So I’m writing something where I wanted to speak with Rich (Goose) Gossage, the former New York Yankees closer who’s now in the Hall of Fame.
Do I need Gossage? No.
Is he important to the project? Not overly.
But he would have been nice to chat with, for context and background. Hence, I asked a bunch of people in baseball about Goose’s whereabouts, and no one I know had contact info. I then went to Facebook—nada. Then I did the ol’ Google search, and I found his website. It’s url is www.goosegossage.com, and it is—unambiguously—laughably antiquated. I mean, it wouldn’t have been bad in 1998, or whenever it was created. But by 2017 standards it’s a Debbie Gibson cassette tape in a Walkman.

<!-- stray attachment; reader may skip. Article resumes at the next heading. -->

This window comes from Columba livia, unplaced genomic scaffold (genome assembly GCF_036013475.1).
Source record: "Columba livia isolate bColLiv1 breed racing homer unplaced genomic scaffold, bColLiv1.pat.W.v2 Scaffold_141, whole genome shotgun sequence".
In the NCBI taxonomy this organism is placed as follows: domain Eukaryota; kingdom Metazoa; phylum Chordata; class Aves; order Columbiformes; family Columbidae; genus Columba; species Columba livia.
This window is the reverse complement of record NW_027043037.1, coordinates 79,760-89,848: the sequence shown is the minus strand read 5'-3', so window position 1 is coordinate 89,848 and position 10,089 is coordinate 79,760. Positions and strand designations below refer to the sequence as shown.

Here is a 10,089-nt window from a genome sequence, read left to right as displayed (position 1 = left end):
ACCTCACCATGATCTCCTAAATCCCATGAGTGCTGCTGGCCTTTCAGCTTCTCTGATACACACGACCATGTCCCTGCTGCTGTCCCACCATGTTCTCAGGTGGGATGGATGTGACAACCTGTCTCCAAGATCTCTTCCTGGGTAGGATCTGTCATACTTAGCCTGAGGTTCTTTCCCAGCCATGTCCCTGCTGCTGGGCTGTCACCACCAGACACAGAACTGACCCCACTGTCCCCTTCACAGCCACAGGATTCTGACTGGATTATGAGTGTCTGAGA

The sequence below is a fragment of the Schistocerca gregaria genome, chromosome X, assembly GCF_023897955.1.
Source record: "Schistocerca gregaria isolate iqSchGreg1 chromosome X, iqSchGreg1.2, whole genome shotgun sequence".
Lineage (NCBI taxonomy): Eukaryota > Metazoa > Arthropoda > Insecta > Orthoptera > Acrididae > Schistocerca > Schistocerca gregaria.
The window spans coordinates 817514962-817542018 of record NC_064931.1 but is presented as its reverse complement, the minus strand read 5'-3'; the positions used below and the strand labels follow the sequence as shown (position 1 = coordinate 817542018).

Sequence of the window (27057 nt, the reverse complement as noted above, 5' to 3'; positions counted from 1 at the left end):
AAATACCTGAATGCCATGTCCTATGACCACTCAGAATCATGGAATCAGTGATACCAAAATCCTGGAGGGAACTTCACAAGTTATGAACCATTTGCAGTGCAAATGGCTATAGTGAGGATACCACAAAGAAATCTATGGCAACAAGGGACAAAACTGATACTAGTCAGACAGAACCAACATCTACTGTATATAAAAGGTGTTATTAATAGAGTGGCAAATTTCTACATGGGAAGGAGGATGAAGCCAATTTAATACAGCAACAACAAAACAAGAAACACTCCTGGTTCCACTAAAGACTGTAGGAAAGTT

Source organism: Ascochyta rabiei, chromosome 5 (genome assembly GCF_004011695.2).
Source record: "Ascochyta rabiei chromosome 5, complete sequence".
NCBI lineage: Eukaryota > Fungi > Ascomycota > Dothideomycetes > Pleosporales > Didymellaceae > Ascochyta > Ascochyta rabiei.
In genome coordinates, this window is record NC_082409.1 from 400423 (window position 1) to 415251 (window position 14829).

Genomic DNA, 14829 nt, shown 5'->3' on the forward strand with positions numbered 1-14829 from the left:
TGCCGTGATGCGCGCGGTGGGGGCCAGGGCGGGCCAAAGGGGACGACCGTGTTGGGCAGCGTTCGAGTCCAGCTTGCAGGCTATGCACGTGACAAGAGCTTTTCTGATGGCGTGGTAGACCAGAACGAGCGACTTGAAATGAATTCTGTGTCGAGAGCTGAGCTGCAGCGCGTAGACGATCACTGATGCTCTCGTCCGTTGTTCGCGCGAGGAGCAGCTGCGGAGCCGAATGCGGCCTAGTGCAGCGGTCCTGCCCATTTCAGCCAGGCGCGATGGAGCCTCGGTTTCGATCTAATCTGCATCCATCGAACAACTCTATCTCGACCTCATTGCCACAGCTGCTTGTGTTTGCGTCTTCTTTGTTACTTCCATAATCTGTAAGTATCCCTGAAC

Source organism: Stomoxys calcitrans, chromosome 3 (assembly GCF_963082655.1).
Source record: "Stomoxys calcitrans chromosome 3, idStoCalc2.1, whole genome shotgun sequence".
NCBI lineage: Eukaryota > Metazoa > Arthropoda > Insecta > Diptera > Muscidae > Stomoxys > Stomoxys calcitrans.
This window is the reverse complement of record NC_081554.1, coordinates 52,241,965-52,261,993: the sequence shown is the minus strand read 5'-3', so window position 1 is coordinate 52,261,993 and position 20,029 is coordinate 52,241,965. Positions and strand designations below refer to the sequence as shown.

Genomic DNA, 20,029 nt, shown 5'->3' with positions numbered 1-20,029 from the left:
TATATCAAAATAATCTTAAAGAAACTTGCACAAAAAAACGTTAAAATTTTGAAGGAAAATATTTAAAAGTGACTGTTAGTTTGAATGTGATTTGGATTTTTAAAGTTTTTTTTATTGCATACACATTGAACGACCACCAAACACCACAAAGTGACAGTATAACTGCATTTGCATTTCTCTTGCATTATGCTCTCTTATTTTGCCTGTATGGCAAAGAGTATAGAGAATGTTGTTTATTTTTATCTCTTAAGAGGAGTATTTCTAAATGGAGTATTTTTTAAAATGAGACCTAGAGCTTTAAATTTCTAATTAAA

I figured the Goose’s site was dead, and—being somewhat impulsive—I fired off this Tweet:
I simultaneously sent off a request to the CONTACT US link, on the off, off, off, off chance that someone still checked in on this relic. It’d be the equivalent of writing the H-Town fan club, hoping America’s last remaining H-Town loyalist somehow lingers in the cobwebs.
Um … wrong.
Within the hour someone named Andrew Levy responded, with this …
What followed was this exchange …
And, I have to say, Andrew Levy is 100-percent right. It was a dick Tweet, and he’s correct in denying the interview.
Sometimes, in this share-every-thought age of Internet nonsense, we fire without thinking.
The result: No Goose.